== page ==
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Title: Mathematical modelling of cell growth in tissue engineering bioreactors
Author: Chapman, Lloyd A. C.
ISNI:       0000 0004 6061 2789
Awarding Body: University of Oxford
Current Institution: University of Oxford
Date of Award: 2015
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Expanding cell populations extracted from patients or animals is essential to the process of tissue engineering and is commonly performed in laboratory incubation devices known as bioreactors. Bioreactors provide a means of controlling the chemical and mechanical environment experienced by cells to ensure growth of a functional population. However, maximising this growth requires detailed knowledge of how cell proliferation is affected by bioreactor operating conditions, such as the flow rate of culture medium into the bioreactor, and by the initial cell seeding distribution in the bioreactor. Mathematical modelling can provide insight into the effects of these factors on cell expansion by describing the chemical and physical processes that affect growth and how they interact over different length- and time-scales. In this thesis we develop models to investigate how cell expansion in bioreactors is affected by fluid flow, solute transport and cell seeding. For this purpose, a perfused single-fibre hollow fibre bioreactor is used as a model system. We start by developing a model of the growth of a homogeneous cell layer on the outer surface of the hollow fibre in response to local nutrient and waste product concentrations and fluid shear stress. We use the model to simulate the cell layer growth with different flow configurations and operating conditions for cell types with different nutrient demands and responses to fluid shear stress. We then develop a 2D continuum model to investigate the influence of oxygen delivery, fluid shear stress and cell seeding on cell aggregate growth along the outer surface of the fibre. Using the model we predict operating conditions and initial aggregate distributions that maximise the rate of growth to confluence over the fibre surface for different cell types. A potential limitation of these models is that they do not explicitly consider individual cell interaction, movement and growth. To address this, we conclude the thesis by assessing the suitability of a hybrid framework for modelling bioreactor cell aggregate growth, with a discrete cell model coupled to a continuum nutrient transport model. We consider a simple set-up with a 1D cell aggregate growing along the base of a 2D nutrient bath. Motivated by trying to reduce the high computational cost of simulating large numbers of cells with a cell-based model, and to assess the validity of our previous continuum description of cell aggregate growth, we derive a continuum approximation of the discrete model in the large cell number limit and determine whether it agrees with the discrete model via numerical simulations.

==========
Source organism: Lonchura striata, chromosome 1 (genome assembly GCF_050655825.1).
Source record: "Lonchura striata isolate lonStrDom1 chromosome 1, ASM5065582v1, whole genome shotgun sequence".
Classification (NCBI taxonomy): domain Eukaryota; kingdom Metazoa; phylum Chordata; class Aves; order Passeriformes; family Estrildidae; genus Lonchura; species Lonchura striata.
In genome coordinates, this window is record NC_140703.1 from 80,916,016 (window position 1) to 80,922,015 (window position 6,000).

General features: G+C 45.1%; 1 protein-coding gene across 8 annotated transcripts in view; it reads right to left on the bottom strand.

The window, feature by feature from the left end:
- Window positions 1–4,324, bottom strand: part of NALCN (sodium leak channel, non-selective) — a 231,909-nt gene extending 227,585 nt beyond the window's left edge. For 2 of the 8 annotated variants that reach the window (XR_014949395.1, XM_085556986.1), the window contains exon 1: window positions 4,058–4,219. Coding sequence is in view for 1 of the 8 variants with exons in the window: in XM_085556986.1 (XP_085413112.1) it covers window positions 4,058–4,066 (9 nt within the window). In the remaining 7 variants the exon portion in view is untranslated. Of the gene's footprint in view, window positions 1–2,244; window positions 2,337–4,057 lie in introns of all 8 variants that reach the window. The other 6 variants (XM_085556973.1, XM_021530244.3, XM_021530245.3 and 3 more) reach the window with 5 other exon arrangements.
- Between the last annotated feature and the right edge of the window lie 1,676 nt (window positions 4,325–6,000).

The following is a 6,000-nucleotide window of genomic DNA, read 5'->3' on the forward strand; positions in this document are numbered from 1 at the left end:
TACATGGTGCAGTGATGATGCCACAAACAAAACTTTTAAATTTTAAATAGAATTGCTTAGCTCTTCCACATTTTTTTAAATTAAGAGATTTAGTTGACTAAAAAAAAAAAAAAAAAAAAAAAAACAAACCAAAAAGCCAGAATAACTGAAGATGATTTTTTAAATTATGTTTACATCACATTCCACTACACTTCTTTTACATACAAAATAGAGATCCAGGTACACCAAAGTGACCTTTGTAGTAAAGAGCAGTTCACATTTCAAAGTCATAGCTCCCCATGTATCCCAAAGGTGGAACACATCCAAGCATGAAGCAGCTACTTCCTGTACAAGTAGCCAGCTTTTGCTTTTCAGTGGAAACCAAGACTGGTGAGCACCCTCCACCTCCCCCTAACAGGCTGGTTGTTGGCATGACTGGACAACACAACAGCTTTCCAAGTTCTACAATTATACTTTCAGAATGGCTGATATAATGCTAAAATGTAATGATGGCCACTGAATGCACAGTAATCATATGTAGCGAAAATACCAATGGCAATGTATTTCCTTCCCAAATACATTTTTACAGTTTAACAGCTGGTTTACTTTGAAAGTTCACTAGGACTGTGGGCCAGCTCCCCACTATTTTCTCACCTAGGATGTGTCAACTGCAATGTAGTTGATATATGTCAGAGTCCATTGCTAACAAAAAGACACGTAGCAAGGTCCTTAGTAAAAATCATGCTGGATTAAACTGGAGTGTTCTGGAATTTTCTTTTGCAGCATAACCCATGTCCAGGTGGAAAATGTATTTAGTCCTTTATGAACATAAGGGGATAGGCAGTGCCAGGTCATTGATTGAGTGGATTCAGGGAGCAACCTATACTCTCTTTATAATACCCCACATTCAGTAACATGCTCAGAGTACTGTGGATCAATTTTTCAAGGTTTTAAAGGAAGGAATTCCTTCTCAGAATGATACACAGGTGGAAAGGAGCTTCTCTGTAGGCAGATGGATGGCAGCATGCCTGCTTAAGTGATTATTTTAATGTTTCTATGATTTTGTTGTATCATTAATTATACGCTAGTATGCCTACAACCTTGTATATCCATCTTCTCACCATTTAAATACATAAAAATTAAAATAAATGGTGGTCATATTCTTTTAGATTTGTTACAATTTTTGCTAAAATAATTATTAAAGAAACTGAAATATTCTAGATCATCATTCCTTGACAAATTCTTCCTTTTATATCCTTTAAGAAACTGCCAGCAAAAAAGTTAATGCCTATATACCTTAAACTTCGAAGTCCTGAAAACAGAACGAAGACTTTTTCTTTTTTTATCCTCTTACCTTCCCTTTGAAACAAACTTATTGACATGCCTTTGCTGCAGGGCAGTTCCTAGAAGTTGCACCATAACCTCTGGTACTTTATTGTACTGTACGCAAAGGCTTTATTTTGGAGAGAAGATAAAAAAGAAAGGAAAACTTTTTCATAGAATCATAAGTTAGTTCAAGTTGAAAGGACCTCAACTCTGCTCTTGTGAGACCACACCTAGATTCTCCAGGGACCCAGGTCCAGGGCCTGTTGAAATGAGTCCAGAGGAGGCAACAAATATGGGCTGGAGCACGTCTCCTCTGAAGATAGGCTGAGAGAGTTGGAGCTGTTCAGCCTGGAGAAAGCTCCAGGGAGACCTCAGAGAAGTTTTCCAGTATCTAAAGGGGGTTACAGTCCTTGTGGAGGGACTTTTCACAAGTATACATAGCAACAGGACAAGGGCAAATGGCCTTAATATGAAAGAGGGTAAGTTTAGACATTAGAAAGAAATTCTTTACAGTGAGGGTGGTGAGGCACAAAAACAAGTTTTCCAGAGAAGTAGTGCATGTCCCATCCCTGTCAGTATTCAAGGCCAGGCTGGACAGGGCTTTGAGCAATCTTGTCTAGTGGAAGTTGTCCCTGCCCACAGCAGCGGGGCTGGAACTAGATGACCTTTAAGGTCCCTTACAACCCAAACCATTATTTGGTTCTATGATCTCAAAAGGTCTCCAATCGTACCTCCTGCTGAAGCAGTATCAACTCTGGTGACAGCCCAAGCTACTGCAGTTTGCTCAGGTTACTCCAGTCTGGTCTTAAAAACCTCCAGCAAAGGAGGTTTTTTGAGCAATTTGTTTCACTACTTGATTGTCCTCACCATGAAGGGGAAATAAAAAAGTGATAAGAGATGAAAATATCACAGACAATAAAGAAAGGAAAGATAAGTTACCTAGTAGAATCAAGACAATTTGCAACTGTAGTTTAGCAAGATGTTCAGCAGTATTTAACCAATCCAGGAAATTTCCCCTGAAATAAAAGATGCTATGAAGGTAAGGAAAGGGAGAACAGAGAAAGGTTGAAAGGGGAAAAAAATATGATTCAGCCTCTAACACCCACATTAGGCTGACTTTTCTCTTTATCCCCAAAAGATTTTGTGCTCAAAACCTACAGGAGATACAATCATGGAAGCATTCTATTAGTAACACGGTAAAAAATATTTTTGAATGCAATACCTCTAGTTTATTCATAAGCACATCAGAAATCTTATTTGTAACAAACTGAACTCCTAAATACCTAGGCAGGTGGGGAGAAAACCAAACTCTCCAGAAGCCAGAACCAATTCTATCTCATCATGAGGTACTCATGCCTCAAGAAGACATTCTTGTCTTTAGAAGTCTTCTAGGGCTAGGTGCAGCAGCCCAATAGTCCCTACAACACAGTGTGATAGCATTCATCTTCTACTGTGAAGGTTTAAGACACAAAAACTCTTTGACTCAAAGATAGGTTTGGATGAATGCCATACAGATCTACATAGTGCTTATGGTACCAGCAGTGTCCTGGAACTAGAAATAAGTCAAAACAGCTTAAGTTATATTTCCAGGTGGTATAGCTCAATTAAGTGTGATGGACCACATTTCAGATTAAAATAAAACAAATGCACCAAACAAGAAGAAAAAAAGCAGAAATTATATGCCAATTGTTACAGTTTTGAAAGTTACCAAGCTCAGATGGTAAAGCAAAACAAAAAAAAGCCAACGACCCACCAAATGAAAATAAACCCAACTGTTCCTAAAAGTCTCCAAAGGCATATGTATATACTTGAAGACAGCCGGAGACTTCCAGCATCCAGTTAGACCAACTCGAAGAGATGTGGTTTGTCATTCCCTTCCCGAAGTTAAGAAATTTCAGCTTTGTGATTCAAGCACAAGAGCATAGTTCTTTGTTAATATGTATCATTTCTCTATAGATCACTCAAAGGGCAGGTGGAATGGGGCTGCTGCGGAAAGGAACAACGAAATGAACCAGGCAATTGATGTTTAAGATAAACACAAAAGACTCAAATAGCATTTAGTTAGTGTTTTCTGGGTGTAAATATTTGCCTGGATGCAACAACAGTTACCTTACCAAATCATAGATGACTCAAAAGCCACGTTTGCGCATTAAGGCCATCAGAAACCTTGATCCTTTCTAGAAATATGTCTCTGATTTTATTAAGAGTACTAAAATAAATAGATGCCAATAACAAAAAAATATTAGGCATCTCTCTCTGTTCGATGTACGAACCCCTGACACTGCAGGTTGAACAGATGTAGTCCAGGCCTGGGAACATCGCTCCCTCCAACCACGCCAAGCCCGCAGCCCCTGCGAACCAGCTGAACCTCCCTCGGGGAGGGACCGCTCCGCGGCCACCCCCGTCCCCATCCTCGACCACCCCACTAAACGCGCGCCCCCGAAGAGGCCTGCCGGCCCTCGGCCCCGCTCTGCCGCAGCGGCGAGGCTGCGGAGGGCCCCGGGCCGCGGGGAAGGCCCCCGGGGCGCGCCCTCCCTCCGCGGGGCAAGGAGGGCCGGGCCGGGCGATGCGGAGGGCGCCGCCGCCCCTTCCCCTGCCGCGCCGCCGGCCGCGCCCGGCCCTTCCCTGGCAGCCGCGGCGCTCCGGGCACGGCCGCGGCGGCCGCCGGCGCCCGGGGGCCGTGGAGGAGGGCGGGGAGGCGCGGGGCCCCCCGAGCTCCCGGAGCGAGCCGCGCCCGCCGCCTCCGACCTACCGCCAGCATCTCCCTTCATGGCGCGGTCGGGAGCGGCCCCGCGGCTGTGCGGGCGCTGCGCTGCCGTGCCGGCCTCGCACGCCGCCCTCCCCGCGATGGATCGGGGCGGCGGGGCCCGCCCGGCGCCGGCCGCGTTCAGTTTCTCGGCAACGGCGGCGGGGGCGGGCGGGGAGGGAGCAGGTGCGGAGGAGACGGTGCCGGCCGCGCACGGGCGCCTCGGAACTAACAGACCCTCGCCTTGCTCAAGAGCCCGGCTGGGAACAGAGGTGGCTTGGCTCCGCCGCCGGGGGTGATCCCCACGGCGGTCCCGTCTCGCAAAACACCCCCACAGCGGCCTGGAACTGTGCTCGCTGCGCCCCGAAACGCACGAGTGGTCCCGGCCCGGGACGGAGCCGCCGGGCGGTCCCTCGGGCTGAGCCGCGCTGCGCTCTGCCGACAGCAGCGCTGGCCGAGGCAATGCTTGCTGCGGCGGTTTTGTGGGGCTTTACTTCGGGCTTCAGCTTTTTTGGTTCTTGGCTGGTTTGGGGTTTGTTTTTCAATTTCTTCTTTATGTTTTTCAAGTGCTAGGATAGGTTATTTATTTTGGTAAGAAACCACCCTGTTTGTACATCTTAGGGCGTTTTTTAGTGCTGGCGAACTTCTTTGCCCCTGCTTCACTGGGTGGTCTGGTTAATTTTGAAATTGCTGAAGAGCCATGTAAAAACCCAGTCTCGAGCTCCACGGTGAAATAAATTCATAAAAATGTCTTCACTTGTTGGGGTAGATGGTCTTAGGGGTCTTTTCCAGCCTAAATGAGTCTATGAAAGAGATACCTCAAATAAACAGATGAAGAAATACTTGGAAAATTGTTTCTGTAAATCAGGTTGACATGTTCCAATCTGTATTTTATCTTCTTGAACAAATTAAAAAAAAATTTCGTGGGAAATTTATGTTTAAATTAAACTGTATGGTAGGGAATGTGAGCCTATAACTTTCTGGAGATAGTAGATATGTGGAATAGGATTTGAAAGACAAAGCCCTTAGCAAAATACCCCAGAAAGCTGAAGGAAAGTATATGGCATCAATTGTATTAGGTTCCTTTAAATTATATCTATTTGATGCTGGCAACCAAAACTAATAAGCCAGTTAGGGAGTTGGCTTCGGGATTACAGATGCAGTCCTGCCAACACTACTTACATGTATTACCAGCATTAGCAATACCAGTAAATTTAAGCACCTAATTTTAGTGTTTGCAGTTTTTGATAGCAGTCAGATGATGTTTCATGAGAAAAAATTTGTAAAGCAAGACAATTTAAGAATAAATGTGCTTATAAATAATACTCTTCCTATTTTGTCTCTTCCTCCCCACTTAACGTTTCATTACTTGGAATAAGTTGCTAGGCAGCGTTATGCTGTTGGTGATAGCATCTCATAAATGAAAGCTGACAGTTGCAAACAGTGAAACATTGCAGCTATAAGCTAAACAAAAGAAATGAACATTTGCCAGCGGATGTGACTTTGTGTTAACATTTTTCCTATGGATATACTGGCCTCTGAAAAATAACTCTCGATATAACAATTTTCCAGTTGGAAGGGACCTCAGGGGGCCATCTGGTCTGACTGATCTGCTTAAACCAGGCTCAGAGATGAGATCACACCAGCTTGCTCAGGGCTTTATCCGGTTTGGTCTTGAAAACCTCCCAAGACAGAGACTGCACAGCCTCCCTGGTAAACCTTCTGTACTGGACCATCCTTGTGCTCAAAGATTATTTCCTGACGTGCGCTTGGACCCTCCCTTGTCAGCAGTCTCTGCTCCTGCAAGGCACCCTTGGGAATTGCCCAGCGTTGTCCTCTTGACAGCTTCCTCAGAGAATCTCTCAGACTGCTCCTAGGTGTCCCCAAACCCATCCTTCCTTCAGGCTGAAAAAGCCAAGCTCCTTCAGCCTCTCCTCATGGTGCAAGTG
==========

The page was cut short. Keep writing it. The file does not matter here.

Supervisor: Waters, Sarah ; Shipley, Rebecca ; Whiteley, Jonathan Sponsor: Engineering and Physical Sciences Research Council
Qualification Name: Thesis (Ph.D.) Qualification Level: Doctoral
EThOS ID:  DOI: Not available
Keywords: Mathematical biology ; mathematical modelling